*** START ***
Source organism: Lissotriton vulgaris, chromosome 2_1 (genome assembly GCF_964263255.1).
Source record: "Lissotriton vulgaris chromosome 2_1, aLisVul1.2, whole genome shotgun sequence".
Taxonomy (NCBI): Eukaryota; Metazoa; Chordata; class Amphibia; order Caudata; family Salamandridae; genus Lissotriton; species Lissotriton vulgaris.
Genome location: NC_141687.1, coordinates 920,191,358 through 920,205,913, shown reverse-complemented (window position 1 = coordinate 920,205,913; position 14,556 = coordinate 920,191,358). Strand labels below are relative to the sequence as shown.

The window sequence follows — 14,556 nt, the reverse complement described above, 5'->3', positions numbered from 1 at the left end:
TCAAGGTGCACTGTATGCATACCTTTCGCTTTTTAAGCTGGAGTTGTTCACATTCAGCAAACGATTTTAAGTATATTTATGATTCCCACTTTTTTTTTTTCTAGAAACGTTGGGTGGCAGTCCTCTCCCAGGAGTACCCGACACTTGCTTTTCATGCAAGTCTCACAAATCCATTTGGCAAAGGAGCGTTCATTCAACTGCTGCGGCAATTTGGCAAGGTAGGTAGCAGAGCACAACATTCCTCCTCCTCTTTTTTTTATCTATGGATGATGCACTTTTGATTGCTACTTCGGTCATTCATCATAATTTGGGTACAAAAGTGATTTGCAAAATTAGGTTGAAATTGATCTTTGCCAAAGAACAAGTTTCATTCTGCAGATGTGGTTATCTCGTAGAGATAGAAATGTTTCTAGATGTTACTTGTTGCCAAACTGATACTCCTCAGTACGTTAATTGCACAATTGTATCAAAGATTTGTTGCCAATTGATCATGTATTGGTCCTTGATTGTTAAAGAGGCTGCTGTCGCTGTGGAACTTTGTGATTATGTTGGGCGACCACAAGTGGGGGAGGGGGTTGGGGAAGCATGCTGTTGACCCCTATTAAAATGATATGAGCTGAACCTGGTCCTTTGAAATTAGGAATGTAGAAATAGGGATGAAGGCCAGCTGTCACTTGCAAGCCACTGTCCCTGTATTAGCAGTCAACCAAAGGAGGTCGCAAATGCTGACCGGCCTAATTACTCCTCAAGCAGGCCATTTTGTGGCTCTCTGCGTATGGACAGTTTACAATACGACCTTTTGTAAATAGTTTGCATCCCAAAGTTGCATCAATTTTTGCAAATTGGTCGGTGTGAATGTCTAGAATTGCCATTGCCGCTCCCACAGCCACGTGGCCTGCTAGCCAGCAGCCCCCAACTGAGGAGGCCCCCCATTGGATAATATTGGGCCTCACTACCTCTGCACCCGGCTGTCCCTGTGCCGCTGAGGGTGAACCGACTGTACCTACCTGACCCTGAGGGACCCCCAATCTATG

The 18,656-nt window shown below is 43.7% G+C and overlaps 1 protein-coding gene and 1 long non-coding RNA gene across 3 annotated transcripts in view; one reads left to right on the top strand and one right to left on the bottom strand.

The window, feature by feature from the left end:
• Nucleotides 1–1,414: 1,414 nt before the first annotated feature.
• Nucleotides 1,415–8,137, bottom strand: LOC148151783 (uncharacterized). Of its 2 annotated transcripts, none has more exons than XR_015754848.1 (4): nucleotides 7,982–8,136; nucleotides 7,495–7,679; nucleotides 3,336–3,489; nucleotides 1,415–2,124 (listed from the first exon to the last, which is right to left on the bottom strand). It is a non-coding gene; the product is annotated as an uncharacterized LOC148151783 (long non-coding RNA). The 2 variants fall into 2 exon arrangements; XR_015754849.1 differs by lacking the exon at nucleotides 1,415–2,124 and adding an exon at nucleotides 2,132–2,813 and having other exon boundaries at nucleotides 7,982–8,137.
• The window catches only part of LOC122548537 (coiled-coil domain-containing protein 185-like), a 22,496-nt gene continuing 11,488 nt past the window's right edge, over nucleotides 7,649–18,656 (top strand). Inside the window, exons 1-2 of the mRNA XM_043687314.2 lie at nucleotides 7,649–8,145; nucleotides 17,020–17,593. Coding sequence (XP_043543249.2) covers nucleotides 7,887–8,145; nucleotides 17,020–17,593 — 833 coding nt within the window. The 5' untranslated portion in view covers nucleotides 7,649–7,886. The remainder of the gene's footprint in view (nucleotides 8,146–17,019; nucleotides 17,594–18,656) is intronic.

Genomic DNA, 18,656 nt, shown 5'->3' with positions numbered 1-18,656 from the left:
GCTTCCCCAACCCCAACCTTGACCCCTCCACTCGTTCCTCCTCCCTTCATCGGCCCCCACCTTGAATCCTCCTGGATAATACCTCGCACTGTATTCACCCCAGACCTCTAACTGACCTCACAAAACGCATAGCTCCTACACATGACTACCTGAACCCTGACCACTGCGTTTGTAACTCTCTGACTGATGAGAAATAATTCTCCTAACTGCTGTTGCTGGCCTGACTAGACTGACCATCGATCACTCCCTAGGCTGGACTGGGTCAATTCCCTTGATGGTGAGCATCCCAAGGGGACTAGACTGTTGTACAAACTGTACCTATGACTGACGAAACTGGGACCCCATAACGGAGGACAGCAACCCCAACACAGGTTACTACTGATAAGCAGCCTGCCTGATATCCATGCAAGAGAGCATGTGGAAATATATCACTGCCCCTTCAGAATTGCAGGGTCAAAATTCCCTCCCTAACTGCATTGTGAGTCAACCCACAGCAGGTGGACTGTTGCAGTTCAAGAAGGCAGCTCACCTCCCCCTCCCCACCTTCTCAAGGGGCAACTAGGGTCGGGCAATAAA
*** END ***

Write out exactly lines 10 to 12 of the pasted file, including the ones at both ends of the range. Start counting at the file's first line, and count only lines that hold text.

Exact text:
• Nucleotides 1,415–8,137, bottom strand: LOC148151783 (uncharacterized). Of its 2 annotated transcripts, none has more exons than XR_015754848.1 (4): nucleotides 7,982–8,136; nucleotides 7,495–7,679; nucleotides 3,336–3,489; nucleotides 1,415–2,124 (listed from the first exon to the last, which is right to left on the bottom strand). It is a non-coding gene; the product is annotated as an uncharacterized LOC148151783 (long non-coding RNA). The 2 variants fall into 2 exon arrangements; XR_015754849.1 differs by lacking the exon at nucleotides 1,415–2,124 and adding an exon at nucleotides 2,132–2,813 and having other exon boundaries at nucleotides 7,982–8,137.
• The window catches only part of LOC122548537 (coiled-coil domain-containing protein 185-like), a 22,496-nt gene continuing 11,488 nt past the window's right edge, over nucleotides 7,649–18,656 (top strand). Inside the window, exons 1-2 of the mRNA XM_043687314.2 lie at nucleotides 7,649–8,145; nucleotides 17,020–17,593. Coding sequence (XP_043543249.2) covers nucleotides 7,887–8,145; nucleotides 17,020–17,593 — 833 coding nt within the window. The 5' untranslated portion in view covers nucleotides 7,649–7,886. The remainder of the gene's footprint in view (nucleotides 8,146–17,019; nucleotides 17,594–18,656) is intronic.

Genomic DNA, 18,656 nt, shown 5'->3' with positions numbered 1-18,656 from the left: